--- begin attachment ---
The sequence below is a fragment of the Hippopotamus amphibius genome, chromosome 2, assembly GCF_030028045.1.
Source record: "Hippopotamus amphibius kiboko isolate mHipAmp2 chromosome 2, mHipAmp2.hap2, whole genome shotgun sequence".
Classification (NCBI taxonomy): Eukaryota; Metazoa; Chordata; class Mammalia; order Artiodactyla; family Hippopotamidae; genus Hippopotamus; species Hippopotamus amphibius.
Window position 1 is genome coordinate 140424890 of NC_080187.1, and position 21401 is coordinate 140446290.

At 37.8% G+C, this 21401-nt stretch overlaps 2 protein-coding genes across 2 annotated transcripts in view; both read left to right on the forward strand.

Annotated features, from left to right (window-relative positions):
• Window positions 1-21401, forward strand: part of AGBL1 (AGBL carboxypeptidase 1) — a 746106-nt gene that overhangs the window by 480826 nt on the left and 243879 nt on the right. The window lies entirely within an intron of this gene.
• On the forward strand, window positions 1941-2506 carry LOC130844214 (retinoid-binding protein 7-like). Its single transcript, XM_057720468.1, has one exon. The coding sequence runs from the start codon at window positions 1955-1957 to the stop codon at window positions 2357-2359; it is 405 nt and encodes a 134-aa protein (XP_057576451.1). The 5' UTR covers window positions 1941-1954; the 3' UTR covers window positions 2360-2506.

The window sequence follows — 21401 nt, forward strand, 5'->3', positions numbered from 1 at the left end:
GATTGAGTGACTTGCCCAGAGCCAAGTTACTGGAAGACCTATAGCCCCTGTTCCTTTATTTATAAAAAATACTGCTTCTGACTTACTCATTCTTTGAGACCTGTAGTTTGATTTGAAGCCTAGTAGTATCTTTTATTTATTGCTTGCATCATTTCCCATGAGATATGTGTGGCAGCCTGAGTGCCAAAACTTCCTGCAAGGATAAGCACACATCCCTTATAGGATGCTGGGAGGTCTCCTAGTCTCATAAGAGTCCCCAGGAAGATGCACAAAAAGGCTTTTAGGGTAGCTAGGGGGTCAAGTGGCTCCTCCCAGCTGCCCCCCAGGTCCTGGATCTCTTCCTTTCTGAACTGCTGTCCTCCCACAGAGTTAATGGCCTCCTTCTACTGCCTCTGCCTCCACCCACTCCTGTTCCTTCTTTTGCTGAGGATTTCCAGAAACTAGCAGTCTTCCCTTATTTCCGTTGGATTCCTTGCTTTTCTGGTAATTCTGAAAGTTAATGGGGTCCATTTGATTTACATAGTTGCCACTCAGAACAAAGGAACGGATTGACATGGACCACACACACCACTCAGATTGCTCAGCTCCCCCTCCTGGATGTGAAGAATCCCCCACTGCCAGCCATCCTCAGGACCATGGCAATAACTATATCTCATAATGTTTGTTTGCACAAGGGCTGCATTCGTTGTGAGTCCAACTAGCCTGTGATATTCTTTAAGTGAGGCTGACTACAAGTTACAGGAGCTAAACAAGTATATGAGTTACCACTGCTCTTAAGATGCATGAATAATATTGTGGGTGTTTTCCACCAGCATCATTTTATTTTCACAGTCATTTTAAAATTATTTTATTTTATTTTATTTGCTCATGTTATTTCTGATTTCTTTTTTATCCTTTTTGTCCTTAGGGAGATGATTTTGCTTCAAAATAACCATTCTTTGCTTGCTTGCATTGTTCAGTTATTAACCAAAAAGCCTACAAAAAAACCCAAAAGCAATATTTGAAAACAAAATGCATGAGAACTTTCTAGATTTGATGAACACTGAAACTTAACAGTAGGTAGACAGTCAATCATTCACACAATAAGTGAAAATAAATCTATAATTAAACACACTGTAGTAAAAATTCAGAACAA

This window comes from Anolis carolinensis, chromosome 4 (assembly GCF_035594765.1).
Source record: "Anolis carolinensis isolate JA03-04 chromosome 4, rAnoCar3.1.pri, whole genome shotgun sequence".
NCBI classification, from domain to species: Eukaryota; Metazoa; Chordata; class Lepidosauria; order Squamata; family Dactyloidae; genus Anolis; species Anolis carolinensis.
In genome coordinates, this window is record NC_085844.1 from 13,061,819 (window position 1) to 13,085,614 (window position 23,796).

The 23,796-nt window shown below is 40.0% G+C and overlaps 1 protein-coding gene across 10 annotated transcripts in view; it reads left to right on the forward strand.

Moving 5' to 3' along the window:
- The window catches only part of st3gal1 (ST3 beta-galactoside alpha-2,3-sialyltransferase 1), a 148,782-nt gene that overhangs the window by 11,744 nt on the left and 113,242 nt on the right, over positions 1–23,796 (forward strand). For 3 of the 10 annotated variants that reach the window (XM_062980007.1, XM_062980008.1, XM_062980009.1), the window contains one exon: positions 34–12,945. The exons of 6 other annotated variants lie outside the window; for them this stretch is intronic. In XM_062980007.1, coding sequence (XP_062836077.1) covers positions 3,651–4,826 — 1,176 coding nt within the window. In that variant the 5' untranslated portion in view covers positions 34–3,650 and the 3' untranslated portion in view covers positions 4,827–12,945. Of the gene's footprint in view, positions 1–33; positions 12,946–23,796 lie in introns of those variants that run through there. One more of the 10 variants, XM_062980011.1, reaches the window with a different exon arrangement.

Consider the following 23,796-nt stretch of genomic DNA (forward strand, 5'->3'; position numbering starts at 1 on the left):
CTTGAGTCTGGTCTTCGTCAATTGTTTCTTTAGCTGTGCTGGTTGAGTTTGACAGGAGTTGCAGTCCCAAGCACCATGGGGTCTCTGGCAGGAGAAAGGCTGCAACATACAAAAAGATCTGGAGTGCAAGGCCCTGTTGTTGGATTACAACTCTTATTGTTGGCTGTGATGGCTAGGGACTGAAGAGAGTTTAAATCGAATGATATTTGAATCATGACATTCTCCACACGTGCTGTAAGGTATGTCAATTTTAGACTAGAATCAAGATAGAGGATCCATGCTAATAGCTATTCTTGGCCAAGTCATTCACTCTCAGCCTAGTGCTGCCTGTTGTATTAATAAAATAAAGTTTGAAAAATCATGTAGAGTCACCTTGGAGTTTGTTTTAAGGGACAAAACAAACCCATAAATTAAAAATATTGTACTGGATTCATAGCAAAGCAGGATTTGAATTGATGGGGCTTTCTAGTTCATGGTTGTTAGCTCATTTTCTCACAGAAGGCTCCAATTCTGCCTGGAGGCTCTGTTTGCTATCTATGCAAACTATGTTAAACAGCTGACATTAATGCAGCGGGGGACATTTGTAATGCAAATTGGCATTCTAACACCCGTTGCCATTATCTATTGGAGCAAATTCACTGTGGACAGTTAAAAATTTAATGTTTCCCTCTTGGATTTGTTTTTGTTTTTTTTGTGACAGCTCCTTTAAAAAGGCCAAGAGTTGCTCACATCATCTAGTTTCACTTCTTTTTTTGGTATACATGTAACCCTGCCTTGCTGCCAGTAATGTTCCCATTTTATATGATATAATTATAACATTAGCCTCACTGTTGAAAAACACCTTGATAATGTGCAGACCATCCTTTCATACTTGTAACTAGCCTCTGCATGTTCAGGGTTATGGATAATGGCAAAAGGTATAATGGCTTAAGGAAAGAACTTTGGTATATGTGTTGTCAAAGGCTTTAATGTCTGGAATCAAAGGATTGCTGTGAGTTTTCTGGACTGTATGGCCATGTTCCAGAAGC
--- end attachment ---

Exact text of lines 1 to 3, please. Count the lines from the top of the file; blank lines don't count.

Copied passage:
The sequence below is a fragment of the Hippopotamus amphibius genome, chromosome 2, assembly GCF_030028045.1.
Source record: "Hippopotamus amphibius kiboko isolate mHipAmp2 chromosome 2, mHipAmp2.hap2, whole genome shotgun sequence".
Classification (NCBI taxonomy): Eukaryota; Metazoa; Chordata; class Mammalia; order Artiodactyla; family Hippopotamidae; genus Hippopotamus; species Hippopotamus amphibius.